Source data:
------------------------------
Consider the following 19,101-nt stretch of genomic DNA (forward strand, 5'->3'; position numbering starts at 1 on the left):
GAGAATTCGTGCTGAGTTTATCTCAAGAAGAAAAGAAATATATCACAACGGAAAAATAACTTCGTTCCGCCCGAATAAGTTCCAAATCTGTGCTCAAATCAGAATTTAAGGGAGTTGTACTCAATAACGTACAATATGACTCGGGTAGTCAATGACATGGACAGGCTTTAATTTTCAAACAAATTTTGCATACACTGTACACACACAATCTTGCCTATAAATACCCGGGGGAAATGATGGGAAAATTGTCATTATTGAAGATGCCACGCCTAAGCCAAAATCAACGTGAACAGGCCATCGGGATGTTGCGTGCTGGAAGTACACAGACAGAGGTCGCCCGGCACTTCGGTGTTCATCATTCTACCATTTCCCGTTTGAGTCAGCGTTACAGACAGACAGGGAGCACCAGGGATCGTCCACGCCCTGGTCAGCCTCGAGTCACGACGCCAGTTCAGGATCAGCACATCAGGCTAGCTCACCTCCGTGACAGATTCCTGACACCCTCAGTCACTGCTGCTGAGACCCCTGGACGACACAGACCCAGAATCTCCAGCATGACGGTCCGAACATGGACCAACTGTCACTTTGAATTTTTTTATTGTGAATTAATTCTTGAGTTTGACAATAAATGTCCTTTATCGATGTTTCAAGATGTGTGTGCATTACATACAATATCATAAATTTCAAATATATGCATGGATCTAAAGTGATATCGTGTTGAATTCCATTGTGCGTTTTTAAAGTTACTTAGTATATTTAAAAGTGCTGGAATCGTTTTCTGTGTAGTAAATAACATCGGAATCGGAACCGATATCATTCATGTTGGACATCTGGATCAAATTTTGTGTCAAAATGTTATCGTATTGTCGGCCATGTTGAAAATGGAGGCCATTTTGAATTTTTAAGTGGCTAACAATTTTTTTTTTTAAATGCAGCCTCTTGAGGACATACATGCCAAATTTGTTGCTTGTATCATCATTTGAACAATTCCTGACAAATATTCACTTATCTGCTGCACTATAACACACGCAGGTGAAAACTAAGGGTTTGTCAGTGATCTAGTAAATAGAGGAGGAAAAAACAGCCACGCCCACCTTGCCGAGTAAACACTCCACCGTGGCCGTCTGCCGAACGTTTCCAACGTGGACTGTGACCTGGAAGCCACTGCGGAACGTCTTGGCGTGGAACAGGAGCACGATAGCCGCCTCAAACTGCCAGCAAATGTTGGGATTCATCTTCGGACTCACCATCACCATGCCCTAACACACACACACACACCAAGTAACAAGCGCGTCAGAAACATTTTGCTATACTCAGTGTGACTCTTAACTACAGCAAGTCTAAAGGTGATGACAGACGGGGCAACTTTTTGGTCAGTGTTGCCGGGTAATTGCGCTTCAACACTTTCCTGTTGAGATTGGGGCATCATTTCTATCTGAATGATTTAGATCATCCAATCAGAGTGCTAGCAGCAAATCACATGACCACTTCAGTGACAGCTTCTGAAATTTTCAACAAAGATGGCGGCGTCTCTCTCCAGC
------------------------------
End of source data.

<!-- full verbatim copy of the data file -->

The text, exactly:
Consider the following 19,101-nt stretch of genomic DNA (forward strand, 5'->3'; position numbering starts at 1 on the left):
GAGAATTCGTGCTGAGTTTATCTCAAGAAGAAAAGAAATATATCACAACGGAAAAATAACTTCGTTCCGCCCGAATAAGTTCCAAATCTGTGCTCAAATCAGAATTTAAGGGAGTTGTACTCAATAACGTACAATATGACTCGGGTAGTCAATGACATGGACAGGCTTTAATTTTCAAACAAATTTTGCATACACTGTACACACACAATCTTGCCTATAAATACCCGGGGGAAATGATGGGAAAATTGTCATTATTGAAGATGCCACGCCTAAGCCAAAATCAACGTGAACAGGCCATCGGGATGTTGCGTGCTGGAAGTACACAGACAGAGGTCGCCCGGCACTTCGGTGTTCATCATTCTACCATTTCCCGTTTGAGTCAGCGTTACAGACAGACAGGGAGCACCAGGGATCGTCCACGCCCTGGTCAGCCTCGAGTCACGACGCCAGTTCAGGATCAGCACATCAGGCTAGCTCACCTCCGTGACAGATTCCTGACACCCTCAGTCACTGCTGCTGAGACCCCTGGACGACACAGACCCAGAATCTCCAGCATGACGGTCCGAACATGGACCAACTGTCACTTTGAATTTTTTTATTGTGAATTAATTCTTGAGTTTGACAATAAATGTCCTTTATCGATGTTTCAAGATGTGTGTGCATTACATACAATATCATAAATTTCAAATATATGCATGGATCTAAAGTGATATCGTGTTGAATTCCATTGTGCGTTTTTAAAGTTACTTAGTATATTTAAAAGTGCTGGAATCGTTTTCTGTGTAGTAAATAACATCGGAATCGGAACCGATATCATTCATGTTGGACATCTGGATCAAATTTTGTGTCAAAATGTTATCGTATTGTCGGCCATGTTGAAAATGGAGGCCATTTTGAATTTTTAAGTGGCTAACAATTTTTTTTTTTAAATGCAGCCTCTTGAGGACATACATGCCAAATTTGTTGCTTGTATCATCATTTGAACAATTCCTGACAAATATTCACTTATCTGCTGCACTATAACACACGCAGGTGAAAACTAAGGGTTTGTCAGTGATCTAGTAAATAGAGGAGGAAAAAACAGCCACGCCCACCTTGCCGAGTAAACACTCCACCGTGGCCGTCTGCCGAACGTTTCCAACGTGGACTGTGACCTGGAAGCCACTGCGGAACGTCTTGGCGTGGAACAGGAGCACGATAGCCGCCTCAAACTGCCAGCAAATGTTGGGATTCATCTTCGGACTCACCATCACCATGCCCTAACACACACACACACACCAAGTAACAAGCGCGTCAGAAACATTTTGCTATACTCAGTGTGACTCTTAACTACAGCAAGTCTAAAGGTGATGACAGACGGGGCAACTTTTTGGTCAGTGTTGCCGGGTAATTGCGCTTCAACACTTTCCTGTTGAGATTGGGGCATCATTTCTATCTGAATGATTTAGATCATCCAATCAGAGTGCTAGCAGCAAATCACATGACCACTTCAGTGACAGCTTCTGAAATTTTCAACAAAGATGGCGGCGTCTCTCTCCAGC